Sunday, 30 September 2012

Tangaroa and Horowai (No 66)

The continuing story of Ahu and Ahuahu her husband in a Maori village in Aotearoa before European settlement of New Zealand. (Missed an episode? Click on Ahu in the labels bar for previous posts.)

“Do you not like me Tangaroa?” said Horowai as she helped the strong young man unload his boat and placed the catch of fish in her basket to take home.

“Of course I like you, you are my sister.”

Horowai squealed with laughter. “You know you are not my brother. That is why I have chosen you to be my husband.”

Tangaroa looked doubtful. It was true that Horowai was not his father’s child but was the daughter of Hatiti and her first husband Kaihutu who had died and who none of the children remembered not even him. Hatiti was Ahuahu’s second wife so Horowai was his step sister.

“Why would I want a wife that knows me so well?” he retorted “I should have a wife that I pick out. In any case you are younger than me. You should not be looking at boys yet, particularly not to marry.”

“But I am now old enough to be married now, Tangaroa. You know me and have seen me. It is better you marry me who knows what you like to eat and who likes to have his hair combed by a sister who isn’t really a sister and who lets me pluck those hairs from your chin just a wife does.”

“You don’t tell the others that you do that, do you?”

Again her voice tinkled with laughter, “I am the only girl you really like in this village, admit it and I have no secrets from you do I?”

“But I may have secrets from you, Horowai. What about that girl from Big River that came all those months ago with her parents, how do you know I didn’t tickle her?”

Horowai suddenly looked sad. “Please say that you didn’t Tangaroa.” She paused, thought about it and continued “And even if you did, we tickle each other all the time so that means nothing.”

Tangaroa finished stowing his boat and came to join her as she was waiting with the basket. When he came up to her he looked at her in the face. “Yes you are beautiful Horowai” he then bent down and rubbed noses with her while she placed a hand on his chest.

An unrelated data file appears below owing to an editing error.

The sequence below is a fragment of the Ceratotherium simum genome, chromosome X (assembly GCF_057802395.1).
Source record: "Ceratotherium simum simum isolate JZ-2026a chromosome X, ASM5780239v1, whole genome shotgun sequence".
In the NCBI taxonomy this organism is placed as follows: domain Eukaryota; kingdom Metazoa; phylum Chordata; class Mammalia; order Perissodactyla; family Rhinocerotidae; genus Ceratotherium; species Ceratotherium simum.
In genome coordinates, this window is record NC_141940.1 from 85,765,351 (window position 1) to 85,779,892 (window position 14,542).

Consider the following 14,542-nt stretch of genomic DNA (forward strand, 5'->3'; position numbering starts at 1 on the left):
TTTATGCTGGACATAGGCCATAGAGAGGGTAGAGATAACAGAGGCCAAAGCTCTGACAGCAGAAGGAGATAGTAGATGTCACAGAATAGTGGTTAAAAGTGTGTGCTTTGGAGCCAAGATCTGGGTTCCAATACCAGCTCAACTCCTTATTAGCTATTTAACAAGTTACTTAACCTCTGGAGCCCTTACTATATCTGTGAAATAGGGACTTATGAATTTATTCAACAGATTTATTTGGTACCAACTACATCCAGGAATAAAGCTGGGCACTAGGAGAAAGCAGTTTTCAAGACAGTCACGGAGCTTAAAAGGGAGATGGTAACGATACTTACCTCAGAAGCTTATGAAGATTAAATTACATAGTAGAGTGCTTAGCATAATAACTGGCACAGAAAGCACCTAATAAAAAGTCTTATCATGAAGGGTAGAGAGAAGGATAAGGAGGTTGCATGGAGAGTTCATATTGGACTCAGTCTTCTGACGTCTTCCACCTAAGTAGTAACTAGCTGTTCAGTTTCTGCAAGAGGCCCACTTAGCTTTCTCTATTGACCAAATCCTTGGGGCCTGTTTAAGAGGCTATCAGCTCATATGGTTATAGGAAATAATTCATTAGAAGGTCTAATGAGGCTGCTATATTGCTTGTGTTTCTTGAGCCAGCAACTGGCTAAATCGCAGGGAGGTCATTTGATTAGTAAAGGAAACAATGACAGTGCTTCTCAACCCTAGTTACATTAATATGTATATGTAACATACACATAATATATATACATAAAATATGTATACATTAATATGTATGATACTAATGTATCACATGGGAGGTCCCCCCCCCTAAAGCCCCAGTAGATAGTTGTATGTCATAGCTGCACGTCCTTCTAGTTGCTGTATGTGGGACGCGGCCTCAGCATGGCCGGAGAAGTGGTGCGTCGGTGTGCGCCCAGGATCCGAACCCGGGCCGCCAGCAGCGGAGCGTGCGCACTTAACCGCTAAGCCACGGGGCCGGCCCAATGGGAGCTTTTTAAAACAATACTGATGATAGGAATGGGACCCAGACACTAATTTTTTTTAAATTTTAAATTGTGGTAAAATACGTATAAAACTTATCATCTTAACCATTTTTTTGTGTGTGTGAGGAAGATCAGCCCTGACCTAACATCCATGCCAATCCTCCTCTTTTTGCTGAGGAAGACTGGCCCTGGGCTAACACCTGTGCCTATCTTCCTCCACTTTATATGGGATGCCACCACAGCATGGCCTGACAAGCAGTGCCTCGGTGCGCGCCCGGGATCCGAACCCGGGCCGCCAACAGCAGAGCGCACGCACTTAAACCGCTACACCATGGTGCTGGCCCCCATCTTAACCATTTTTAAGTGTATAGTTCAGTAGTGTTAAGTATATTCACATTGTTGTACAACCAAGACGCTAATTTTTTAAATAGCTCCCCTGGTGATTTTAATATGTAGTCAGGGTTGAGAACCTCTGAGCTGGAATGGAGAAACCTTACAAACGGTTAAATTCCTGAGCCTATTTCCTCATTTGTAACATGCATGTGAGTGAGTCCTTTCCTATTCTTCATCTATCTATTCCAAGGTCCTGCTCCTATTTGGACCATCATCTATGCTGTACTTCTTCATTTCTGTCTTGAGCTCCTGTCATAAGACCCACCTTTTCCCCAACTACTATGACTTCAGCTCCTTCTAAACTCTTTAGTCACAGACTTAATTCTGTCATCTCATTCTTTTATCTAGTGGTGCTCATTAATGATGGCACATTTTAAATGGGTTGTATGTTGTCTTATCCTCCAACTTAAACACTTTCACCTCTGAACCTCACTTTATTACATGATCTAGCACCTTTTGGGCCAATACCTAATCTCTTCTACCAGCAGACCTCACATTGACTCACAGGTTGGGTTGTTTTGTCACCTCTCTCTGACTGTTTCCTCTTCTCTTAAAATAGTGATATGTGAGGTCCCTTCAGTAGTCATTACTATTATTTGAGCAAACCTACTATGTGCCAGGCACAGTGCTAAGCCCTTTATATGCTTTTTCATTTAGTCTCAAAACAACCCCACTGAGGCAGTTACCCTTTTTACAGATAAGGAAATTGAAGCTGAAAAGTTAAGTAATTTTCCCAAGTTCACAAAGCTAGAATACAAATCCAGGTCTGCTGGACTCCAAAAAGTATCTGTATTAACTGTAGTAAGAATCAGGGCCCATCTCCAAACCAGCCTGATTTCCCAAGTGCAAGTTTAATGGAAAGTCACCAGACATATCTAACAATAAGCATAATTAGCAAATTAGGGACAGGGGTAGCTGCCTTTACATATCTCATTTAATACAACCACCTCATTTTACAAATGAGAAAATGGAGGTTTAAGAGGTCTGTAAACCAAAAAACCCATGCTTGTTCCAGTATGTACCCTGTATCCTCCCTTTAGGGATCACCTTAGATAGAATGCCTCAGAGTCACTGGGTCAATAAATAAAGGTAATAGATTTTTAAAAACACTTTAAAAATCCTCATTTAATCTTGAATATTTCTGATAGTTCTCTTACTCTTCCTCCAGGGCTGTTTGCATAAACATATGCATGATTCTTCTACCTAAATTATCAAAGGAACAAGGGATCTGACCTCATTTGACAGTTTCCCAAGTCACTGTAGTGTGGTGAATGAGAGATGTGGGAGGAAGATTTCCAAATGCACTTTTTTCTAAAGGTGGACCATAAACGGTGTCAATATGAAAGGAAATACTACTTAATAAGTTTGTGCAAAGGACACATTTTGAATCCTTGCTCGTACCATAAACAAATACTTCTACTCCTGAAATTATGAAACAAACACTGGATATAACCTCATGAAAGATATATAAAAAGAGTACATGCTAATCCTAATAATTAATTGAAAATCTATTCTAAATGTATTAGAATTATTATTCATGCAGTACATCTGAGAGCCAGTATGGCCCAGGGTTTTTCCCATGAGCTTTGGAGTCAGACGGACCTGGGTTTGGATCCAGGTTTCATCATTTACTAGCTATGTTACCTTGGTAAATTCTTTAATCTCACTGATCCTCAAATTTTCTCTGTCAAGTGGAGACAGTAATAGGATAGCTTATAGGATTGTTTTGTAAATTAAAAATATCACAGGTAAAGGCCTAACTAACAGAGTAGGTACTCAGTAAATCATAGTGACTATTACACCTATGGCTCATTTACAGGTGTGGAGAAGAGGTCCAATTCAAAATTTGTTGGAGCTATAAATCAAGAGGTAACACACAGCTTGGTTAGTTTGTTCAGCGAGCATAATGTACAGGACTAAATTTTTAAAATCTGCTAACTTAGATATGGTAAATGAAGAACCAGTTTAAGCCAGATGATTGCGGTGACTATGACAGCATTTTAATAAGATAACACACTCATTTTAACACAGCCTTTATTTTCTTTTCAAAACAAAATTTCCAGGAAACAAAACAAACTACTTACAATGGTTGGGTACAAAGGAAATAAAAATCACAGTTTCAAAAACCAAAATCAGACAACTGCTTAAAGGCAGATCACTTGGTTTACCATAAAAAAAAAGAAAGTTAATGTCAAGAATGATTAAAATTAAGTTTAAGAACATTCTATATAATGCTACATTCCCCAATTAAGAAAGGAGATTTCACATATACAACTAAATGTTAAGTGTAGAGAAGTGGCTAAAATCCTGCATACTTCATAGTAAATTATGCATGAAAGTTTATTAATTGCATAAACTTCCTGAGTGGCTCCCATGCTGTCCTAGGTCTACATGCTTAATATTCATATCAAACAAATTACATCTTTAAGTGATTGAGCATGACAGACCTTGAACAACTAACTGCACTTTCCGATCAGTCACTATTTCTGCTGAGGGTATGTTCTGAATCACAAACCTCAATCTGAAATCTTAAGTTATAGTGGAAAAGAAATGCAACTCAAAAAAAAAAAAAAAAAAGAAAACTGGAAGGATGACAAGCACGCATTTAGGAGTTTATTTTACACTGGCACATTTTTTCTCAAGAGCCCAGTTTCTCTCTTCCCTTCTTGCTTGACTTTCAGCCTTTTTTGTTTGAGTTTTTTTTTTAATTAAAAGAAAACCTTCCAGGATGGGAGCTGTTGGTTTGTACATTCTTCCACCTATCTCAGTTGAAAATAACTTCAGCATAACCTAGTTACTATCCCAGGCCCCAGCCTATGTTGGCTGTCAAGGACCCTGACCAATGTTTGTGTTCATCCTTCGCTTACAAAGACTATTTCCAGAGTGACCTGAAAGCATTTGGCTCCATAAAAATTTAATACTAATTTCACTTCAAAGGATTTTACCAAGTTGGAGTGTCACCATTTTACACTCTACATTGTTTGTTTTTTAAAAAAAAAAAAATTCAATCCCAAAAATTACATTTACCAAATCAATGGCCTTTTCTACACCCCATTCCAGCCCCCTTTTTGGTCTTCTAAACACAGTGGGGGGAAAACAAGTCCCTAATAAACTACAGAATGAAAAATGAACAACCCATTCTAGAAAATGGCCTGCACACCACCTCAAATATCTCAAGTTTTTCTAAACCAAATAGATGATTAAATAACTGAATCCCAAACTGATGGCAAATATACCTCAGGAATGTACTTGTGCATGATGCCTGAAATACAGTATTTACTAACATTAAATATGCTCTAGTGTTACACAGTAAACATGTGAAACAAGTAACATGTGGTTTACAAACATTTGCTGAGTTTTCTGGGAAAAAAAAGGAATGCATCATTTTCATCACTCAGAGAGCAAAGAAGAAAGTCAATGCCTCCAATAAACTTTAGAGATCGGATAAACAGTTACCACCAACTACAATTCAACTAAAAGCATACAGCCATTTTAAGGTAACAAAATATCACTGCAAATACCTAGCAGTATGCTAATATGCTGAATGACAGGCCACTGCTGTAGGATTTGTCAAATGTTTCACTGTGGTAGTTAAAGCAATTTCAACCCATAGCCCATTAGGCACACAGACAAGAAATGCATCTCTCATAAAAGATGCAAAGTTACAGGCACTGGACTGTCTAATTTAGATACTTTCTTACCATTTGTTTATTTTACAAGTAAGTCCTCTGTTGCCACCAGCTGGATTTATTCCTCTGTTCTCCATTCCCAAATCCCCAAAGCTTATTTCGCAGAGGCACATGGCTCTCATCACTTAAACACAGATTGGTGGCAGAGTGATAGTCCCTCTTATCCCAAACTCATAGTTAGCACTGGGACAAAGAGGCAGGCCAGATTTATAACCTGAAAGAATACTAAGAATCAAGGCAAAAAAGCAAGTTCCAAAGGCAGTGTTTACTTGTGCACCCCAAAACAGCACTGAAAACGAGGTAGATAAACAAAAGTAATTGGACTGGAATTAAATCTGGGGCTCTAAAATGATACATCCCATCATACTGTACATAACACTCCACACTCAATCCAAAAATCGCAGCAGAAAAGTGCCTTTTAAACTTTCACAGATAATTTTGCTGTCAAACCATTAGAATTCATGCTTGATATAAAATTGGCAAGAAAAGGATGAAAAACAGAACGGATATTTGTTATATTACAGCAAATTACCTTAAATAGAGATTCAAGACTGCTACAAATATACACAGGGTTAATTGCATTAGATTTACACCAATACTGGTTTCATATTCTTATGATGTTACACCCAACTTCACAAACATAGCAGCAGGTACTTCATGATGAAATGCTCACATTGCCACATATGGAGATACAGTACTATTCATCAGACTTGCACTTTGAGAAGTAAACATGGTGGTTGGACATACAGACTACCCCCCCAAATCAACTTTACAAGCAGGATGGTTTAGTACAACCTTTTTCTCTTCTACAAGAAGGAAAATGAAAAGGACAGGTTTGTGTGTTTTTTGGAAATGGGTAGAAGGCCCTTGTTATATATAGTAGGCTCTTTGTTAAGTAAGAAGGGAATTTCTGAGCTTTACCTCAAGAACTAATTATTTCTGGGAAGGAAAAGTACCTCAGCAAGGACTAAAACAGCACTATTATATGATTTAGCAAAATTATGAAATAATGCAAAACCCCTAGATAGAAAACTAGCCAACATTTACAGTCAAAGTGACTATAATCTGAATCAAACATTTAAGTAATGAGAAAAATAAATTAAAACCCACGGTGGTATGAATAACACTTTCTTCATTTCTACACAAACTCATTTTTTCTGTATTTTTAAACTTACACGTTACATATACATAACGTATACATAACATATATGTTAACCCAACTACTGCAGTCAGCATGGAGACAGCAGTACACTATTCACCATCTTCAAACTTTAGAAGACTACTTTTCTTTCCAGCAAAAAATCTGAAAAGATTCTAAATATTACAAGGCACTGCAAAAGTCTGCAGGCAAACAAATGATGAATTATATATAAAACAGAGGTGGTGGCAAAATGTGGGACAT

“Everyone will be cross if we are that close” he muttered uncertainly.

“Hatiti my mother won’t” she declared.

“My father Ahuahu will want me to marry a headman’s daughter.”

Horowai thought a for a second or two and then said creatively, “Well perhaps you will.” 

Tangaroa looked at her “What have you heard, Horowai?”

“You will have to be much closer to me, for me to tell.”

“I thought you kept no secrets from me.”

“Do you promise not to tell anybody?”

“No, I cannot do that. I do not keep secrets from Ahu and Ahuahu, well not anybody really.”

“Sometimes it is better not to tell someone too much if it hurts them.” she replied, “like telling me you fondled the girl from Big River.”

“I didn’t fondle her, I said I tickled her. But really I didn’t even do that. It is more fun to touch you because I love it when you laugh and you wriggle in my arms; you are always so much fun to be with. I shouldn’t say this but I am so happy when we are together and I feel you next to me. Now tell me what have you heard?”

Horowai nodded in agreement that she loved him touching her then looked around her in case someone was listening to them. “Our head man is not well” she whispered, “They say he will not be head man for long.”

Tangaroa looked at her puzzled “But why should I marry the new head man’s daughter.”

Horowai’s eyes twinkled with amusement, “You spend too much time fishing and not enough time with your ear to the ground or holding me tight.” She squeezed his hand with hers. “Look we are nearly home, remember I have said nothing.”

“You might be beautiful Horowai, but you are very frustrating.”